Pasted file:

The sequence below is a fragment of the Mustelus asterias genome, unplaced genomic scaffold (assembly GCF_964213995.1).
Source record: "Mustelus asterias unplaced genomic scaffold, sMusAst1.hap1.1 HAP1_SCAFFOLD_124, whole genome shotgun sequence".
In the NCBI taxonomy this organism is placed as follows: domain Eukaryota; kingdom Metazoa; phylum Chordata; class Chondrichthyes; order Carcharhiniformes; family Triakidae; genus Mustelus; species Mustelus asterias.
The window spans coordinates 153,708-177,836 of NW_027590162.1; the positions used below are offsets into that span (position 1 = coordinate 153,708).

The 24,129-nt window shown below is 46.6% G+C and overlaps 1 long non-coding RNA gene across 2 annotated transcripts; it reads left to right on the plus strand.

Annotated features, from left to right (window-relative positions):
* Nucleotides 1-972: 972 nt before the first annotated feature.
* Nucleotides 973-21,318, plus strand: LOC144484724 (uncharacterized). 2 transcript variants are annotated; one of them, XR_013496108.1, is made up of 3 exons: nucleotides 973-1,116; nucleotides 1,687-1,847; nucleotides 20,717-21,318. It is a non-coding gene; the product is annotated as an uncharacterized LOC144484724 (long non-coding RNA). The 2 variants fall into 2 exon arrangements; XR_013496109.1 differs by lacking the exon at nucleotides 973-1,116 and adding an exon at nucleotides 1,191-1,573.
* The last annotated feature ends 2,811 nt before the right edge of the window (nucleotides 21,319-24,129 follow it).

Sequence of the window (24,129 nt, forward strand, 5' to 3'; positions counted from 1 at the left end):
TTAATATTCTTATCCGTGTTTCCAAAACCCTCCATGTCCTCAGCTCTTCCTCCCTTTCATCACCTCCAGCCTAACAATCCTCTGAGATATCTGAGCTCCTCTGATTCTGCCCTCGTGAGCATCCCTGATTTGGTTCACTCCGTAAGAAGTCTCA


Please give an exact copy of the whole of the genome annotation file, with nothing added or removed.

The sequence below is a fragment of the Mustelus asterias genome, unplaced genomic scaffold (assembly GCF_964213995.1).
Source record: "Mustelus asterias unplaced genomic scaffold, sMusAst1.hap1.1 HAP1_SCAFFOLD_124, whole genome shotgun sequence".
In the NCBI taxonomy this organism is placed as follows: domain Eukaryota; kingdom Metazoa; phylum Chordata; class Chondrichthyes; order Carcharhiniformes; family Triakidae; genus Mustelus; species Mustelus asterias.
The window spans coordinates 153,708-177,836 of NW_027590162.1; the positions used below are offsets into that span (position 1 = coordinate 153,708).

The 24,129-nt window shown below is 46.6% G+C and overlaps 1 long non-coding RNA gene across 2 annotated transcripts; it reads left to right on the plus strand.

Annotated features, from left to right (window-relative positions):
* Nucleotides 1-972: 972 nt before the first annotated feature.
* Nucleotides 973-21,318, plus strand: LOC144484724 (uncharacterized). 2 transcript variants are annotated; one of them, XR_013496108.1, is made up of 3 exons: nucleotides 973-1,116; nucleotides 1,687-1,847; nucleotides 20,717-21,318. It is a non-coding gene; the product is annotated as an uncharacterized LOC144484724 (long non-coding RNA). The 2 variants fall into 2 exon arrangements; XR_013496109.1 differs by lacking the exon at nucleotides 973-1,116 and adding an exon at nucleotides 1,191-1,573.
* The last annotated feature ends 2,811 nt before the right edge of the window (nucleotides 21,319-24,129 follow it).

Sequence of the window (24,129 nt, forward strand, 5' to 3'; positions counted from 1 at the left end):
TTAATATTCTTATCCGTGTTTCCAAAACCCTCCATGTCCTCAGCTCTTCCTCCCTTTCATCACCTCCAGCCTAACAATCCTCTGAGATATCTGAGCTCCTCTGATTCTGCCCTCGTGAGCATCCCTGATTTGGTTCACTCCGTAAGAAGTCTCA